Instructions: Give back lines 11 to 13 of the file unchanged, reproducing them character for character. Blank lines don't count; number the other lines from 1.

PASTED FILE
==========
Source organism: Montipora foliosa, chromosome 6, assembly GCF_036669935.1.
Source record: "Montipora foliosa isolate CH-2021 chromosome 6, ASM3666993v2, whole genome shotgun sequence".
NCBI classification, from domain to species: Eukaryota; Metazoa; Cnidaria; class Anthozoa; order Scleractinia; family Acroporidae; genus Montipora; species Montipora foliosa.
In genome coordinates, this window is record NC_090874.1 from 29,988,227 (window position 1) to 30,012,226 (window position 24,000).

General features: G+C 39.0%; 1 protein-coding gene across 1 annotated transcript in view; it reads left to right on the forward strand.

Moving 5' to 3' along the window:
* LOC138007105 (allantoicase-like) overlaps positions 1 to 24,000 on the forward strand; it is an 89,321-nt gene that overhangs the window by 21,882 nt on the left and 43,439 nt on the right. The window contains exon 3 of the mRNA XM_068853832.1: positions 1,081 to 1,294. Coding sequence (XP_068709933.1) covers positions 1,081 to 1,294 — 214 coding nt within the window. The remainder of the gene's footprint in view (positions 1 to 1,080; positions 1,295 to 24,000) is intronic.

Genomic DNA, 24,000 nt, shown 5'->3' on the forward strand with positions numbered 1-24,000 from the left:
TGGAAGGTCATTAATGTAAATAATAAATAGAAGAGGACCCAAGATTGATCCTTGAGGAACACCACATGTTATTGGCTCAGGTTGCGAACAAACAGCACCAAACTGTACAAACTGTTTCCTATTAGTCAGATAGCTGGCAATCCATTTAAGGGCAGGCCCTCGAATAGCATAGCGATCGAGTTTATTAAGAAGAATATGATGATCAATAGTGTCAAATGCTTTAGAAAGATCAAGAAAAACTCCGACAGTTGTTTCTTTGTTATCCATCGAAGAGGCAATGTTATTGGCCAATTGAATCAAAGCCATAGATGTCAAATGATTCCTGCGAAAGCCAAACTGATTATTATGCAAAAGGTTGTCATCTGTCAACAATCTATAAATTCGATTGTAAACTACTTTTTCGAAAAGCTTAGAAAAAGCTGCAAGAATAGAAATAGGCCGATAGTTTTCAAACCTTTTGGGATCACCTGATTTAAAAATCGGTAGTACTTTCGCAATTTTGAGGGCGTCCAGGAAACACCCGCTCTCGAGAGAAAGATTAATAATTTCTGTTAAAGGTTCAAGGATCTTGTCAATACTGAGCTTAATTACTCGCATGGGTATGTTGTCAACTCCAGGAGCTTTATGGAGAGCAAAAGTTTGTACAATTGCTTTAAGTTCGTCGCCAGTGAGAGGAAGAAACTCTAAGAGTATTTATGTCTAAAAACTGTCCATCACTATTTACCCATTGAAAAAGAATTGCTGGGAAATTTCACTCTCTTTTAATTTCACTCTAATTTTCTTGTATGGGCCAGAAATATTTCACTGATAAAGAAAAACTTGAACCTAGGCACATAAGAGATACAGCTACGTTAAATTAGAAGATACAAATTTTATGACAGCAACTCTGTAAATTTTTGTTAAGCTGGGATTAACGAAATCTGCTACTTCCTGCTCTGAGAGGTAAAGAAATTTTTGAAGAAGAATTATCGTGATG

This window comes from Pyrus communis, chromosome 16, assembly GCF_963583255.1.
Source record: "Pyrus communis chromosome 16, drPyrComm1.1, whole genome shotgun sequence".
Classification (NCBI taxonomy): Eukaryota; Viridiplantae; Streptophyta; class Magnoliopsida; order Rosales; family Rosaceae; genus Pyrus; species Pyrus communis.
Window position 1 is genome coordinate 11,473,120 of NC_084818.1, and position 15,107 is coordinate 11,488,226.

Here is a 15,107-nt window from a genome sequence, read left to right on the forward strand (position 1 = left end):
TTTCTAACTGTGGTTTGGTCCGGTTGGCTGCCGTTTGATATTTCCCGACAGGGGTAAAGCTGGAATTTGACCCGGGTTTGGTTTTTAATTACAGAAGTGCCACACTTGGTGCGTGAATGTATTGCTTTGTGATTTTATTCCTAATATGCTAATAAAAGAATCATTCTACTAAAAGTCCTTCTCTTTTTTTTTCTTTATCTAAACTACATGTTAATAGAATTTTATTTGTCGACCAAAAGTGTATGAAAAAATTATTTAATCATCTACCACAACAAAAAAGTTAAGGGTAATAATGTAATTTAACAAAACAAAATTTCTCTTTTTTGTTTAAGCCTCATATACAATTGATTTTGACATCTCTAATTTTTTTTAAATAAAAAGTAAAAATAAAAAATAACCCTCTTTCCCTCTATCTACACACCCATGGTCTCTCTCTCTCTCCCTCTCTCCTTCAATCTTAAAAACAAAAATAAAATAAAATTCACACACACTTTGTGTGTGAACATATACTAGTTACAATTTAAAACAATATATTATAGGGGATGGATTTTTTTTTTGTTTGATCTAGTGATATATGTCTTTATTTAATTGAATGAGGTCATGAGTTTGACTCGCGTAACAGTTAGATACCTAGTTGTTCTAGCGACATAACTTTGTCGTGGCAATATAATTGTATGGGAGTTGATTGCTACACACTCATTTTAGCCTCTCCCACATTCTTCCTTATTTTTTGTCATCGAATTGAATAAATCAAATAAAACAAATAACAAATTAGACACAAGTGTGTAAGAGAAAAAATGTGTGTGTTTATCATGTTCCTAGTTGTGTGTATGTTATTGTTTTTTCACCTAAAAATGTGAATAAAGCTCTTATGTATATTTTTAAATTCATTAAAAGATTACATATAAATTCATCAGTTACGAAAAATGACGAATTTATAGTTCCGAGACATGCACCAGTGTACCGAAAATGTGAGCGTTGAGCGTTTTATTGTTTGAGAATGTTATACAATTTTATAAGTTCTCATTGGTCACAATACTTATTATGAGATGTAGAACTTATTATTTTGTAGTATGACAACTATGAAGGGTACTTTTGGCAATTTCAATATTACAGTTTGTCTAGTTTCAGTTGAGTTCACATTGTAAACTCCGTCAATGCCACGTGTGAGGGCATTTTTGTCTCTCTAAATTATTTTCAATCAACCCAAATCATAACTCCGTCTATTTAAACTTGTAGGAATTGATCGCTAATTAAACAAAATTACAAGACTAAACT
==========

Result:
Source record: "Pyrus communis chromosome 16, drPyrComm1.1, whole genome shotgun sequence".
Classification (NCBI taxonomy): Eukaryota; Viridiplantae; Streptophyta; class Magnoliopsida; order Rosales; family Rosaceae; genus Pyrus; species Pyrus communis.
Window position 1 is genome coordinate 11,473,120 of NC_084818.1, and position 15,107 is coordinate 11,488,226.